India’s New Pensions System (NPS) was introduced to new recruits into its civil service from January 2004. But that represented only the first step of an ambitious plan to provide sustainable old age security that would reach down to the poorest segments of Indian society. Today, the NPS can show a number of great successes, but it also faces a number of challenges.
Gautam Bhardwaj, director of Invest India sees many of the issues as arising from two opposing forces. “The politicians have woken up to the fact the NPS may actually succeed, so that it can provide them a vote bank if they can be seen to have driven increases in benefits. But the bureaucrats are still worried that it will fail and so tinker with its structure.”
What that has meant is that politicians have been supporting enhanced benefits that may make them popular among voters, but undermines the economics of the NPS itself. Meanwhile, the Pension Fund Regulatory and Development Authority (PFRDA) is suggesting changes to the scheme to encourage more takers, but many of the suggestions go against the spirit of the NPS itself.
The key success of the NPS has been the creation of a defined-contribution (DC) pension scheme for civil servants that replaced an unfunded defined-benefit (DB) scheme that threatened to have grown into an unsustainable monster with an implicit pension debt reaching over 50% of GDP while accounting for only 12% of the workforce, according to Bhardwaj.
But the objective of the NPS has always been that it should be scalable beyond civil servants: “Ultimately, all citizens of India should be able to open an individual account with the NPS and carry that account with them through their labour force trajectory, across jobs, sectors, and locations. The NPS also offers the ability for the Government to encourage the poorest segments of society to save through running co-contribution schemes,” declare Renuka Sane and Ajay Shah in a recent assessment of the NPS.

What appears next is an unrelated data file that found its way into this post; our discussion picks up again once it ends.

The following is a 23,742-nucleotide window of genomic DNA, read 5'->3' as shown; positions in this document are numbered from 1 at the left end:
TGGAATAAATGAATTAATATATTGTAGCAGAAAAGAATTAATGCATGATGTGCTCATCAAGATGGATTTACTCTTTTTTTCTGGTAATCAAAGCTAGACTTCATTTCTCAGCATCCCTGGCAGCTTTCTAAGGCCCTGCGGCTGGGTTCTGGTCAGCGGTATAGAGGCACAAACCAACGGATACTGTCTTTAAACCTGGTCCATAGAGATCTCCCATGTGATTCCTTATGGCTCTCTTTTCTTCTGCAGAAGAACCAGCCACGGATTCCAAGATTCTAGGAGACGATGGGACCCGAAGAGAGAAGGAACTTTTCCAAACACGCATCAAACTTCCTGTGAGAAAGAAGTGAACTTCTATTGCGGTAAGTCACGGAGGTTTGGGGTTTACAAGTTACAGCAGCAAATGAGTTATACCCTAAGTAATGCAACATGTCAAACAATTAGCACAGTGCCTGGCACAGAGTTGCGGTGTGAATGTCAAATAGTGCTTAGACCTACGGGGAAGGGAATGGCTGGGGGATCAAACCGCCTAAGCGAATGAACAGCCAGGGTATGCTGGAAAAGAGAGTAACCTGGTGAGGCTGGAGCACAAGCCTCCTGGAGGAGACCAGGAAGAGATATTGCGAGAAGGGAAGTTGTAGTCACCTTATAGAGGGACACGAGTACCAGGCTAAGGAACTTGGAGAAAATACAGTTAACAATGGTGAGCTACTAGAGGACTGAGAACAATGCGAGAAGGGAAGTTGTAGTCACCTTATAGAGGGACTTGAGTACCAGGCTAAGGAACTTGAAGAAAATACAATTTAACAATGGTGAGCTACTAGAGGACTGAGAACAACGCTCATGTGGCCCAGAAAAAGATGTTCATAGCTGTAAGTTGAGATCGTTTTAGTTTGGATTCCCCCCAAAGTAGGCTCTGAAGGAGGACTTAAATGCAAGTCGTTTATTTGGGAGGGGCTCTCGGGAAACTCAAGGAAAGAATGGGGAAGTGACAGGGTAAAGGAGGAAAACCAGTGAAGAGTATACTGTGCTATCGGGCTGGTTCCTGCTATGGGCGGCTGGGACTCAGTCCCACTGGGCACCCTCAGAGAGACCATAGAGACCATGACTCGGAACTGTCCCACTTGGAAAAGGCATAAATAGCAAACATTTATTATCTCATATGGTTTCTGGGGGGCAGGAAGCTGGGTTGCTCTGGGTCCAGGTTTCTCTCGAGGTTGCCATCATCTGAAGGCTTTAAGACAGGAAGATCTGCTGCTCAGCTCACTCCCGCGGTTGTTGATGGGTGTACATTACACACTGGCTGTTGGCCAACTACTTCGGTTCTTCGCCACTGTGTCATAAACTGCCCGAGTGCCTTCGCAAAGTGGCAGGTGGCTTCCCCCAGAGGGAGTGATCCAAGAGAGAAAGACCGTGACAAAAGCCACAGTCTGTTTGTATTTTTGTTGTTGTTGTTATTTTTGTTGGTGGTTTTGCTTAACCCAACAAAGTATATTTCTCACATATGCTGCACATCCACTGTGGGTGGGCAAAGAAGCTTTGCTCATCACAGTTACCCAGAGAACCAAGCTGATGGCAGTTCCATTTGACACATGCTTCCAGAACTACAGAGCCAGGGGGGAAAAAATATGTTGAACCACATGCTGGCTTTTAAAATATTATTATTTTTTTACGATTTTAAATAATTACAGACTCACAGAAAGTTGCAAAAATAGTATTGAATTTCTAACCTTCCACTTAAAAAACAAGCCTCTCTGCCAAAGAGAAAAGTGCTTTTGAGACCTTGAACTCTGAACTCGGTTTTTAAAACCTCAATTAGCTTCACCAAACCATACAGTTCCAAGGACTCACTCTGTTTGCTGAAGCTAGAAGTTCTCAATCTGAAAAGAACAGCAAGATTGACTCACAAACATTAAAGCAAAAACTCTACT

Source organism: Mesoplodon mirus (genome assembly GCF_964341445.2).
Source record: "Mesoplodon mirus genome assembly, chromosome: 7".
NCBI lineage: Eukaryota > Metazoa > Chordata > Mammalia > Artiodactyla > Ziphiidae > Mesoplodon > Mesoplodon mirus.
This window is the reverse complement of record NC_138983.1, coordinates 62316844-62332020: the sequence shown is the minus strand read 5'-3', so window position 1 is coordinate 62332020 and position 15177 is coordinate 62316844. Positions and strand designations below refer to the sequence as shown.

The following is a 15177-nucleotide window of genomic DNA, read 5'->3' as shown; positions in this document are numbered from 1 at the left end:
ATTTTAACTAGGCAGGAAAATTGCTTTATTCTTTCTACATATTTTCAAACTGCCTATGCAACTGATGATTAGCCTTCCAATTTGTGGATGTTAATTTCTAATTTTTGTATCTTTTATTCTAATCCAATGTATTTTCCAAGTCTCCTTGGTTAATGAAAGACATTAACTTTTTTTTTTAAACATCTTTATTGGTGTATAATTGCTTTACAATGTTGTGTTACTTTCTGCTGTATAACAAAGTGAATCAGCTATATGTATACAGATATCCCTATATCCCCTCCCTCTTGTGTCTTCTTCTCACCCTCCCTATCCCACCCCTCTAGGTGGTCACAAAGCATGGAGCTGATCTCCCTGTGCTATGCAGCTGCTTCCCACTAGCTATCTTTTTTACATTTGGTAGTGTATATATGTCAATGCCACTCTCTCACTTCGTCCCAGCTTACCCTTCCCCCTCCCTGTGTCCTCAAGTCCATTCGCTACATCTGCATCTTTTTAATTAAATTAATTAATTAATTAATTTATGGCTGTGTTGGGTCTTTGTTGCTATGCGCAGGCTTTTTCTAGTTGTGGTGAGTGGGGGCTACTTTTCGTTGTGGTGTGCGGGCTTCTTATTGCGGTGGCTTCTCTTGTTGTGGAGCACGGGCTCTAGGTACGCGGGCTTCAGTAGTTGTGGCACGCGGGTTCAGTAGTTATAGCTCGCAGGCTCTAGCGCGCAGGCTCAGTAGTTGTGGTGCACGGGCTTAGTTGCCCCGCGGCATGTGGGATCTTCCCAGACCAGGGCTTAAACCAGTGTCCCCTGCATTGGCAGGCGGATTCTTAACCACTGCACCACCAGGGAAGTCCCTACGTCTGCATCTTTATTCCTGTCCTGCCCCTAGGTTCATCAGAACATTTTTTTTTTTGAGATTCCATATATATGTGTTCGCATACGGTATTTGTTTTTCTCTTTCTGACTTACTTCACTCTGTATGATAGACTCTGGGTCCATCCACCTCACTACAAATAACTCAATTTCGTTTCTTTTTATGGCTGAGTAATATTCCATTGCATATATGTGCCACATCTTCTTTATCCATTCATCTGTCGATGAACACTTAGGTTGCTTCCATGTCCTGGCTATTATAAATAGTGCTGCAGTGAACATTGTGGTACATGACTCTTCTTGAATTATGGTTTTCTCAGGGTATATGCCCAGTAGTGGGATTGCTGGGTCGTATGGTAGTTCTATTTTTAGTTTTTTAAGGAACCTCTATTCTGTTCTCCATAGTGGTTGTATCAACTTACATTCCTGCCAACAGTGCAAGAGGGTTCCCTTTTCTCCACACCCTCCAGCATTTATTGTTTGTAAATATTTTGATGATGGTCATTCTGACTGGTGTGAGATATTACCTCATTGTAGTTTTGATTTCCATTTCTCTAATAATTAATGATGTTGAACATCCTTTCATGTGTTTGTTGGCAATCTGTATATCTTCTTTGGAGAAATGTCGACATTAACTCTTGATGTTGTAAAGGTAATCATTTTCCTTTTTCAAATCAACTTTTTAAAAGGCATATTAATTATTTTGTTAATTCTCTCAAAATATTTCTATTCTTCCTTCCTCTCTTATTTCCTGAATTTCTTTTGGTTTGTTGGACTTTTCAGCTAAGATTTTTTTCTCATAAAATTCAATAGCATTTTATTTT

The civil service scheme
While successful in many ways, this scheme still has a number of issues in its implementation that need to be addressed before the NPS vision can be achieved.
One of the key disappointments has been the haphazard integration of the government payroll process into the Central Record - a keeping agency that connects the NPS participants with the fund managers managing their investments. This is particularly bad in the case of state governments. What is required appears to be enabling linkages with human resource and payroll systems of the central and state governments to obtain subscriber contribution details and process linking between government accounting systems and the pensions administration system.
Transparency is also an issue. Sane and Shah argue there is a great need for dissemination of daily statistics about the number of members, assets under management, performance of all fund managers in all asset classes, summary statistics about performance of members, information about switching across fund managers and across asset classes by members and the returns drag introduced by fees and expenses. This data will enable better analysis of how the NPS is faring and modification of policy positions.